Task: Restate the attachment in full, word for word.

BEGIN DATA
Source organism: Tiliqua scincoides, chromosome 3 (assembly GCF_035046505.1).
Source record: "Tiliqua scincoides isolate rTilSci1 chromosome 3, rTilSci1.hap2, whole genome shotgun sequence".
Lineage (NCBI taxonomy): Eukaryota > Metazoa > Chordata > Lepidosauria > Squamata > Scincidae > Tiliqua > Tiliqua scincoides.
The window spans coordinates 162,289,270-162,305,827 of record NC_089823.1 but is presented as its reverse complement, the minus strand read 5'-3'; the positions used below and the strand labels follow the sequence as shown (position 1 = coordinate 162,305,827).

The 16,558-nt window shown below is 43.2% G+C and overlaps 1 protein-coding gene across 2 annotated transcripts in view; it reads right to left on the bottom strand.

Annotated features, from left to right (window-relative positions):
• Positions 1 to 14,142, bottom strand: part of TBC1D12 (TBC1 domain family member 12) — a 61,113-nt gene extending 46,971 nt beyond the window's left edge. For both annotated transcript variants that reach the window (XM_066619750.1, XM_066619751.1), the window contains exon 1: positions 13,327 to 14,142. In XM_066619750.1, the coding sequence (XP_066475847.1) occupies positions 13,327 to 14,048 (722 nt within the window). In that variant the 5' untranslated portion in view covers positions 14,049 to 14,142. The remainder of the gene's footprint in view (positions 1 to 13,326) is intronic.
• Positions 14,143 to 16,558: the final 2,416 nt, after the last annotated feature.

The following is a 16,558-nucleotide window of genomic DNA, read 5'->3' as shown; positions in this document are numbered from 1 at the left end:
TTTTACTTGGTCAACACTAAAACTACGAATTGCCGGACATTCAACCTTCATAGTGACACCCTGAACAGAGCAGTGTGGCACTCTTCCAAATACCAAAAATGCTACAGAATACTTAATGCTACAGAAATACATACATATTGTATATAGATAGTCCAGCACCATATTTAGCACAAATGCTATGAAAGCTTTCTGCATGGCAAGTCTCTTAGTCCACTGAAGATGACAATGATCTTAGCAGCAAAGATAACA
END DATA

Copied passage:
Source organism: Tiliqua scincoides, chromosome 3 (assembly GCF_035046505.1).
Source record: "Tiliqua scincoides isolate rTilSci1 chromosome 3, rTilSci1.hap2, whole genome shotgun sequence".
Lineage (NCBI taxonomy): Eukaryota > Metazoa > Chordata > Lepidosauria > Squamata > Scincidae > Tiliqua > Tiliqua scincoides.
The window spans coordinates 162,289,270-162,305,827 of record NC_089823.1 but is presented as its reverse complement, the minus strand read 5'-3'; the positions used below and the strand labels follow the sequence as shown (position 1 = coordinate 162,305,827).

The 16,558-nt window shown below is 43.2% G+C and overlaps 1 protein-coding gene across 2 annotated transcripts in view; it reads right to left on the bottom strand.

Annotated features, from left to right (window-relative positions):
• Positions 1 to 14,142, bottom strand: part of TBC1D12 (TBC1 domain family member 12) — a 61,113-nt gene extending 46,971 nt beyond the window's left edge. For both annotated transcript variants that reach the window (XM_066619750.1, XM_066619751.1), the window contains exon 1: positions 13,327 to 14,142. In XM_066619750.1, the coding sequence (XP_066475847.1) occupies positions 13,327 to 14,048 (722 nt within the window). In that variant the 5' untranslated portion in view covers positions 14,049 to 14,142. The remainder of the gene's footprint in view (positions 1 to 13,326) is intronic.
• Positions 14,143 to 16,558: the final 2,416 nt, after the last annotated feature.

The following is a 16,558-nucleotide window of genomic DNA, read 5'->3' as shown; positions in this document are numbered from 1 at the left end:
TTTTACTTGGTCAACACTAAAACTACGAATTGCCGGACATTCAACCTTCATAGTGACACCCTGAACAGAGCAGTGTGGCACTCTTCCAAATACCAAAAATGCTACAGAATACTTAATGCTACAGAAATACATACATATTGTATATAGATAGTCCAGCACCATATTTAGCACAAATGCTATGAAAGCTTTCTGCATGGCAAGTCTCTTAGTCCACTGAAGATGACAATGATCTTAGCAGCAAAGATAACA